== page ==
Boston Public Schools on Tuesday announced two finalists for the job of superintendent: Somerville Superintendent Mary Skipper and Tommy Welch, a regional superintendent in BPS who oversees 15 schools in East Boston, Charlestown, and the North End.
The pair both have deep roots in the city school system and prevailed in a pool of 34 applicants.
Here’s what you need to know about each of the leading contenders.
Superintendent of Somerville schools
Skipper has been superintendent of Somerville schools since 2015, after spending nearly 18 years in BPS as a principal and an assistant superintendent for high schools. Last year, the Somerville School Committee rated her performance exemplary. The district is considerably smaller than Boston: it has about a dozen schools and fewer than 5,000 students, who are less diverse and more affluent than Boston, which has 49,000 students and 121 schools.
If Boston wants her back, the timing could not be better. Her contract with Somerville is set to expire June 30 and she is still negotiating a new deal with the Somerville School Committee. The School Committee plans to discuss negotiations on the superintendent contract in private on Wednesday night. In a letter to the Somerville school community Tuesday, Skipper said she would stay in the district into the start of the next school year to ensure a smooth transition.
Skipper grabbed the national spotlight in 2011 when President Obama delivered a major education speech at the high school she was leading, TechBoston Academy, which Skipper had transformed from a small program into a full-fledged school with money from the Boston Foundation and the Bill and Melinda Gates Foundation. At the time, TechBoston largely served Black and Latino students and had one of the highest graduation rates in the city, with 82 percent of seniors the previous year earning diplomas within four years, nearly 20 percentage points higher than the district.
The school placed a strong emphasis on using technology and hands-on projects in teaching math, science, and engineering, and the majority of students went on to college.
“You guys are a model for what’s happening all across the country. And obviously, at the helm is Mary Skipper, who is doing unbelievable work,” Obama said at the time.
But Skipper has struggled at times with ambitious innovation. Three years ago, she and then-Mayor Joseph Curtatone abruptly withdrew support for an innovative high school proposal, known as Powderhouse Studios, after securing hard-fought teacher union support, citing many issues, including the cost of running the school. The proposal had secured a $10 million grant in a national competition to launch the new school.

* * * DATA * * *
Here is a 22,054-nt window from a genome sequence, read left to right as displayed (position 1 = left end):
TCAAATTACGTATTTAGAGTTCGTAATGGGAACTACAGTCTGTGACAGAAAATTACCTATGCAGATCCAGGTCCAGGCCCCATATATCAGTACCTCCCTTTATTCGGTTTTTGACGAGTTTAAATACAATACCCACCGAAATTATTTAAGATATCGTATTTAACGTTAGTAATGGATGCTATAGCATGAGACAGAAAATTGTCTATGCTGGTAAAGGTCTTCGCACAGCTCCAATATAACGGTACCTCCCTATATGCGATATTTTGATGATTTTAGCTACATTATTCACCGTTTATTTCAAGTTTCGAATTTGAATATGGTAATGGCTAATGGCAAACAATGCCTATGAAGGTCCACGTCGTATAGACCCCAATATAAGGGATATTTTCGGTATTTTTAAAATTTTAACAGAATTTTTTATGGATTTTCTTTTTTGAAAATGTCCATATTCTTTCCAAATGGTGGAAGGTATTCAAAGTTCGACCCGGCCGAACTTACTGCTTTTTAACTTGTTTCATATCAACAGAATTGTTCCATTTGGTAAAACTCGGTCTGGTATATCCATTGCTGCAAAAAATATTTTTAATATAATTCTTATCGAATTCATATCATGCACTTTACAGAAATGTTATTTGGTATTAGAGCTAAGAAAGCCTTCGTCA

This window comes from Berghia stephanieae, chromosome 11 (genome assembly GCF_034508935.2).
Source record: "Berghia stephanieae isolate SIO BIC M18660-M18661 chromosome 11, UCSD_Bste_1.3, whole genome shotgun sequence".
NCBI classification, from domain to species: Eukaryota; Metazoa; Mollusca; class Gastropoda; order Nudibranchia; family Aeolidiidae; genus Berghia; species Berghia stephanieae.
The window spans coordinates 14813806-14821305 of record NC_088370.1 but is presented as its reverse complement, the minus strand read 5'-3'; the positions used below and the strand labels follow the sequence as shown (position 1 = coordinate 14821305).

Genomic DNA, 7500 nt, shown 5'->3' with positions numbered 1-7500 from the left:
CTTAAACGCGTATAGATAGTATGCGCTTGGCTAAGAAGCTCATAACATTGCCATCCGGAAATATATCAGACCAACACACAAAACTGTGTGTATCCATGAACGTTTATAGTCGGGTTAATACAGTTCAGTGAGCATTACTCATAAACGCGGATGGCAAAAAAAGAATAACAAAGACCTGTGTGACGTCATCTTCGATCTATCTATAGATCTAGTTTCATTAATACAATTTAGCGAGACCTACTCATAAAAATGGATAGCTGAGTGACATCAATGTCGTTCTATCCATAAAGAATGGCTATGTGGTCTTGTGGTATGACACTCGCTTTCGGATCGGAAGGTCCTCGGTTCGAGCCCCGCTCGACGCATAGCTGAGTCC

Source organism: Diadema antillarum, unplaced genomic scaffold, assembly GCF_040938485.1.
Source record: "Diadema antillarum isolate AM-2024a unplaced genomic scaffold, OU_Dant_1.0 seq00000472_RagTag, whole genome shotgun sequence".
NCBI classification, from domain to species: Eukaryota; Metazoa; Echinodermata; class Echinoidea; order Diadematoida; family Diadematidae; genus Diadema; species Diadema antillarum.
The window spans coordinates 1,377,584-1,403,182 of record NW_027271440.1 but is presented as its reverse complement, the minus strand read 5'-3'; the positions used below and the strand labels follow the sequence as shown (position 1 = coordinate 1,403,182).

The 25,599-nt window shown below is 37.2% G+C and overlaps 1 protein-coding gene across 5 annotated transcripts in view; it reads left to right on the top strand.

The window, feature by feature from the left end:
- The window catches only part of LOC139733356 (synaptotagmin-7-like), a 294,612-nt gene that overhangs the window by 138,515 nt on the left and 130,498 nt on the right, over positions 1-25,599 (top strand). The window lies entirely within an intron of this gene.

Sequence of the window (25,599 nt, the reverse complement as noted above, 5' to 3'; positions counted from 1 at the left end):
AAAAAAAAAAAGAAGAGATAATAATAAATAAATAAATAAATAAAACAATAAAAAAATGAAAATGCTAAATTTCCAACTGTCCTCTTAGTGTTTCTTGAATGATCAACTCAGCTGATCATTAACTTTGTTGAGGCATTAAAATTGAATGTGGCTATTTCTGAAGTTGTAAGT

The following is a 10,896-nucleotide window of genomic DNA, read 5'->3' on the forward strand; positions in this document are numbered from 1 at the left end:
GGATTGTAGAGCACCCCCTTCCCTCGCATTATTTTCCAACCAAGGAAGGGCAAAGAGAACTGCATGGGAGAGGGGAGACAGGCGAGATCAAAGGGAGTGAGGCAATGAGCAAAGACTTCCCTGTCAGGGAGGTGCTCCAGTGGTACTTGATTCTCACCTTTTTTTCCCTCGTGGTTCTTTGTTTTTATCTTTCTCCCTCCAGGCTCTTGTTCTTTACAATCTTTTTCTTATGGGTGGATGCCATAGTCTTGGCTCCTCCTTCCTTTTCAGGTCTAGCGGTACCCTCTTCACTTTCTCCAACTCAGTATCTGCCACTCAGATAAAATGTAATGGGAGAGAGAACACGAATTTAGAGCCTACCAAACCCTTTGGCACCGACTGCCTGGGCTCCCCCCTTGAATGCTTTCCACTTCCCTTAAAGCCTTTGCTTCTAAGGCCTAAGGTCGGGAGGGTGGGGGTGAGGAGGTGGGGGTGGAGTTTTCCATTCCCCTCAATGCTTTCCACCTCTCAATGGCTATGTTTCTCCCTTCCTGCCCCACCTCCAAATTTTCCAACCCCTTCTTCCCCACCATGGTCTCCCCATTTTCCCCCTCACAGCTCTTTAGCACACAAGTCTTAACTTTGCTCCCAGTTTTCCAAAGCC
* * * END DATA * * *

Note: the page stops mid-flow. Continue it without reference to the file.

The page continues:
Skipper, a graduate of Arlington Catholic High School, holds master’s degrees from Harvard and Columbia universities, and a bachelor’s from Tufts University, according to her Linkedin profile. She began her education career at Boston College High School as a Greek and Latin teacher.
Regional superintendent in BPS
A longtime educator with roots in California — and ties to former superintendent Tommy Chang — Welch is a regional superintendent in BPS. Many of the schools in his region are among the better performing ones in Boston, and under an agreement with the state two years ago, the schools are supposed to be working with the state Department of Elementary and Secondary Education as part of the Kaleidoscope Network to replicate best practices.
Welch, who is biracial and bilingual, joined BPS soon after Chang was named superintendent in 2015. The two men previously worked together in Los Angeles Unified School District, the second largest school district in the country with 600,000 students, where Welch made a name for himself as startup principal of a new, innovative middle school and high school, and Chang was the senior administrator who oversaw it.
Welch won accolades from parents in south central Los Angeles, who sought him out as a partner when they set out to start a new high school for their children. Discouraged by the lack of top-quality high schools in their neighborhood, they built a new pilot school from scratch, Nava College Preparatory Academy, modeled on the middle school Welch had already established.
According to a 2014 story in the Los Angeles Times, parents continued to play a vocal role in school affairs after the new campus opened, as Welch encouraged a culture of transparency and “constant dialogue” with families.
In Boston, Welch worked as an academic superintendent, overseeing the district’s high schools, before Superintendent Brenda Cassellius moved him into his current regional role in 2019.
Before he became a school administrator, Welch’s classroom teaching experience focused on special education in the elementary grades, and included 12 years as a teacher of multilingual learners — two areas singled out for attention in recent state critiques of BPS.
In a statement Tuesday, Welch acknowledged the challenges the city faces. “Boston, our country’s oldest public school system, has a legacy of both accomplishments and shortcomings,” he wrote. “I believe there is a once-in-a-generation opportunity to organize resources, educators, and families to move our system forward for all children.”
Welch holds degrees from Occidental College, a liberal arts school in Los Angeles, and the University of California Los Angeles. He earned a doctoral degree from Boston College in 2020, and is the father of two children who attend public schools in Boston.
Christopher Huffaker and Bianca Vázquez Toness of the Globe staff contributed to this report.
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